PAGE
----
‘Unified’, ‘Non-Unified’, and Hybrid Models
The difference between unified and non-unified models of court systems depends on the difference in the court organization, structure, and regulation. A unified court system can be discussed as ruled with references to the centralized authority, and the cases are filed in one court (Jenkins, 2011, p. 102). On the contrary, the non-unified court system consists of the courts that are usually run separately. The administrative control in this system is decentralized, and the cases can be filed in different courts, without references to the hierarchical jurisdiction (Jenkins, 2011, p. 102).
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The advantages of the unified model are in the fact that they are operationally efficient because of the centralized regulation, effective use of resources, and the efficient approach to organizing the court operations. The disadvantages are in the centralized funding which affects the demands of concrete courts (Jenkins, 2011, p. 102). The advantages of the non-unified model are in providing more powers to the local jurisdiction. The disadvantages are in the lower judicial efficiency in comparison with the unified model (Jenkins, 2011, p. 102).
The Florida State Courts System can be discussed as the unified state court system because of unifying the system in the 1970s. The unified system consists of the Florida Supreme Court, District Courts of Appeal, and trial courts. Thus, it is possible to state that the Florida state court system should not be changed or structured under any other model (The Florida State Courts System, 2014). The reason to avoid the changes in the system is in the fact that the unified system is the most efficient one, and it is effectively organized and centralized to use uniform rules and standards.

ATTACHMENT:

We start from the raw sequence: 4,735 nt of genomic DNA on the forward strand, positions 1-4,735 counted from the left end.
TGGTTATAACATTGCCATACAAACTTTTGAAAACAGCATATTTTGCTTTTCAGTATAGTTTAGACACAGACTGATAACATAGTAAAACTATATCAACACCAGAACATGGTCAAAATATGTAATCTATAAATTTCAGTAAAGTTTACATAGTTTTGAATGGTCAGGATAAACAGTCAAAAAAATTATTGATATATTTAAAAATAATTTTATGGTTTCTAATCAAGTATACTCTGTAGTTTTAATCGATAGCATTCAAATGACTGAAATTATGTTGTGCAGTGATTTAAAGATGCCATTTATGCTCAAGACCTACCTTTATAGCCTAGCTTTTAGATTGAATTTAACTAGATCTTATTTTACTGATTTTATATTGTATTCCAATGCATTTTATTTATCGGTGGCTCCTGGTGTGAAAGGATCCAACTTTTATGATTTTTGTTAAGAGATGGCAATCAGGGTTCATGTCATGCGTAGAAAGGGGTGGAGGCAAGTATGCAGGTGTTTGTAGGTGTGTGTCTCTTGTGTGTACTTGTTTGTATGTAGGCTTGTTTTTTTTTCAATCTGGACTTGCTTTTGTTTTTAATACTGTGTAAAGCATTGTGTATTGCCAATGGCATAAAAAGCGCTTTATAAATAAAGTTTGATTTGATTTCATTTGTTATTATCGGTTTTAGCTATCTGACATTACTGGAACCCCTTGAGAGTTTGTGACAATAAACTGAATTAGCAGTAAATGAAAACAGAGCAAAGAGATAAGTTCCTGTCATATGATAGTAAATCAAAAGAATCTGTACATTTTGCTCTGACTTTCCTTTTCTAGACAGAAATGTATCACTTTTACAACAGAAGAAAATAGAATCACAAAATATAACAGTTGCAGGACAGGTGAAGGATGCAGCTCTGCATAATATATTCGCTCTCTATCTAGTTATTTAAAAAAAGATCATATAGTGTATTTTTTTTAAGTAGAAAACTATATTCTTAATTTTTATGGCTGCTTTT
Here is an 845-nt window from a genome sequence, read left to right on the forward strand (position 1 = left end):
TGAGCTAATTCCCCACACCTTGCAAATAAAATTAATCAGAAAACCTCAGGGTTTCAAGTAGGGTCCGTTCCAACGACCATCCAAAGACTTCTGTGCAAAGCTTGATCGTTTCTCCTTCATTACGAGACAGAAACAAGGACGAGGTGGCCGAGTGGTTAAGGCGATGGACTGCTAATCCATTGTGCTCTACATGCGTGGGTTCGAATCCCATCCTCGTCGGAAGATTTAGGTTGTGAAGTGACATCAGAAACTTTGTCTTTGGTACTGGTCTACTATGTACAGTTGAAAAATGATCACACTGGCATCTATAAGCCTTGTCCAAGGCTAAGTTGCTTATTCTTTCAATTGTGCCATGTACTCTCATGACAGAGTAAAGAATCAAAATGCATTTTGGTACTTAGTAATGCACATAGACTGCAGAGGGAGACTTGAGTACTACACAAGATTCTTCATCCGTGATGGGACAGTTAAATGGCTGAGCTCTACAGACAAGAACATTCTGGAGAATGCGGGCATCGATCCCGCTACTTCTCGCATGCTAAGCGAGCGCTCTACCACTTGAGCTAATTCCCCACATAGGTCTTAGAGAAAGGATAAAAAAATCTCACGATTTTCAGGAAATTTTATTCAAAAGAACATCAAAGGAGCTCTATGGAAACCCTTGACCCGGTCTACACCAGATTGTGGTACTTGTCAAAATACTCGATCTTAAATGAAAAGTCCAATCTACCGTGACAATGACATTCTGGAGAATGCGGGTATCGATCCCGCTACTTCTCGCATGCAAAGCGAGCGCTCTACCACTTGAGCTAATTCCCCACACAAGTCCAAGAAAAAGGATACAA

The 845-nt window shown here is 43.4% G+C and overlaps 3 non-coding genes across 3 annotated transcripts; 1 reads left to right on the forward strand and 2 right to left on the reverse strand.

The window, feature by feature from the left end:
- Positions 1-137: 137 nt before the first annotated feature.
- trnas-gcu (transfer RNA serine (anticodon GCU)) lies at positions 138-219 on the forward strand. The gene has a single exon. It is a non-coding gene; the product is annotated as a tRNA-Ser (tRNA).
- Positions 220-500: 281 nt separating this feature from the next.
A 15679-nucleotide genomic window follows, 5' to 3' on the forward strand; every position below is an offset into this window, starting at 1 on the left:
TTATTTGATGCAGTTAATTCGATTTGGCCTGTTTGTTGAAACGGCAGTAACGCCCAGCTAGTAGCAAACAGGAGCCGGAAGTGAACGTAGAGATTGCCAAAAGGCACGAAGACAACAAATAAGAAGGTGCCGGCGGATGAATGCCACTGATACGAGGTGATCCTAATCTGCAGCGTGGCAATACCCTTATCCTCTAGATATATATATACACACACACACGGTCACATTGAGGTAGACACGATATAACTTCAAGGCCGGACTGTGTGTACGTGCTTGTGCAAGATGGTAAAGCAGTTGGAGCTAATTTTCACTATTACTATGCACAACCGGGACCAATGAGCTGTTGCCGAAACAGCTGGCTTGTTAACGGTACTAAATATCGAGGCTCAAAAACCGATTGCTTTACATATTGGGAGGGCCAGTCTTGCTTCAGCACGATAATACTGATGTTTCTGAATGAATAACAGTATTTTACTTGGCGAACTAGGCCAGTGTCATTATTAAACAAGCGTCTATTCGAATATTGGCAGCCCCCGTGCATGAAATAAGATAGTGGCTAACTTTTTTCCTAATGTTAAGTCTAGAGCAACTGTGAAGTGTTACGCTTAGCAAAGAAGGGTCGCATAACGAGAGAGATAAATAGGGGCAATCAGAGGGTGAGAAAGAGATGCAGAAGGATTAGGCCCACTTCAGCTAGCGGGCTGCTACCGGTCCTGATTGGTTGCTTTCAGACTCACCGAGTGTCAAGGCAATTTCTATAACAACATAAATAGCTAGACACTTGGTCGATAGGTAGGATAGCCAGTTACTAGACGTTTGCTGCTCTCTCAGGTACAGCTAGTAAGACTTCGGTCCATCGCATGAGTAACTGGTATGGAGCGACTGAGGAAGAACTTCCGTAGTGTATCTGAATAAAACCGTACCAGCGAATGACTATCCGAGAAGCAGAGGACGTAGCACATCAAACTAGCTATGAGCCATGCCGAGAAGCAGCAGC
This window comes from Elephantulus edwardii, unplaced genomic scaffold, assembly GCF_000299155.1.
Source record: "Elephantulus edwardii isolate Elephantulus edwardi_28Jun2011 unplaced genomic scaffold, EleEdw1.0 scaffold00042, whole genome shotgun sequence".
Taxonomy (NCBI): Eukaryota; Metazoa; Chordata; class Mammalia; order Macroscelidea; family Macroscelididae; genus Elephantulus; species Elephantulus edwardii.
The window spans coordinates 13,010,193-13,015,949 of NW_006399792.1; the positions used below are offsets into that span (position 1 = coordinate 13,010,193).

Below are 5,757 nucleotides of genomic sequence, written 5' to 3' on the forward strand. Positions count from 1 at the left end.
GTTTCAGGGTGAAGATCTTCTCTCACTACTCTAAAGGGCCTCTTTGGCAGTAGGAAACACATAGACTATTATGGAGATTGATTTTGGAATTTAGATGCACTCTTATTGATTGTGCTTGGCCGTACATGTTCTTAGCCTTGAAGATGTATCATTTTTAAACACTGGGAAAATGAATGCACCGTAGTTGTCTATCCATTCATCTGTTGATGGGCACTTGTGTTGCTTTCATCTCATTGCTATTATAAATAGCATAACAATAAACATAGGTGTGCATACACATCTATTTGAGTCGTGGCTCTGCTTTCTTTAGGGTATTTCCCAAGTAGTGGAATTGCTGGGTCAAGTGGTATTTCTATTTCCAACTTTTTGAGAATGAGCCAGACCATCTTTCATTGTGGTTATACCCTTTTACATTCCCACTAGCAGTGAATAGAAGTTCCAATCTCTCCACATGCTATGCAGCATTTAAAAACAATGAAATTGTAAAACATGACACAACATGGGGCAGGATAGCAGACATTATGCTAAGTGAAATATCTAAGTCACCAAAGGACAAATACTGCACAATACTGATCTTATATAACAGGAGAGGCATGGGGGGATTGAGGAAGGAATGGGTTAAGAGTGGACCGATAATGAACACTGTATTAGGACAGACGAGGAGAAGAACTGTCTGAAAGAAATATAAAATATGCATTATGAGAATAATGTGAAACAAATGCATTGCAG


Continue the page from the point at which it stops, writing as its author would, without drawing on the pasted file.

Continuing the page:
Court as Public Policy Maker
Court decisions influence state and national policy directly because the court plays the important role in forming policies at several levels while providing the list of errors or weaknesses found in the current policy depending on the concrete case. Thus, court decisions can be discussed as the means to improve the state and national policies while initiating their review (Jenkins, 2011, p. 103).
An example of the situation is Marbury v. Madison (1803). The discussed case is considered not only the basis for developing the judicial review in the USA but also as an example of how court decisions can influence the existing and developing state and national policies. The decision formulated in the court changed not only the approach to similar cases but also contributed to developing new policies associated with the landmark law (Jenkins, 2011, p. 23). One more example is Roe v. Wade (1973) which provoked the debates on the issue of abortion and contributed to changing the national policy to focus more on the aspects of privacy (Jenkins, 2011, p. 302).
The ways to satisfy the public’s interests and change the effects of the court decisions are the public’s focus on the facts that were overlooked or omitted. The next approach is the rise of the national debates on the issue (Jenkins, 2011, p. 302). While focusing on changes in the circumstances of the case, it is also possible to achieve the changes in the court decision if the current decision affects the public significantly.
The example associated with the idea is the consequences of the Roe v. Wade case in the form of Webster v. Reproductive Health Services (1989). The part of the public was against the court decisions associated with Roe v. Wade, and a range of abortion restrictions was supported in 1989 (Webster v. Reproductive Health Services (1989), 2014).
Jenkins, J. (2011). The American courts: A procedural approach. Baltimore, MD: Jones & Bartlett Publishers.
The Florida State Courts System. (2014). Web.
Webster v. Reproductive Health Services (1989). (2014). Web.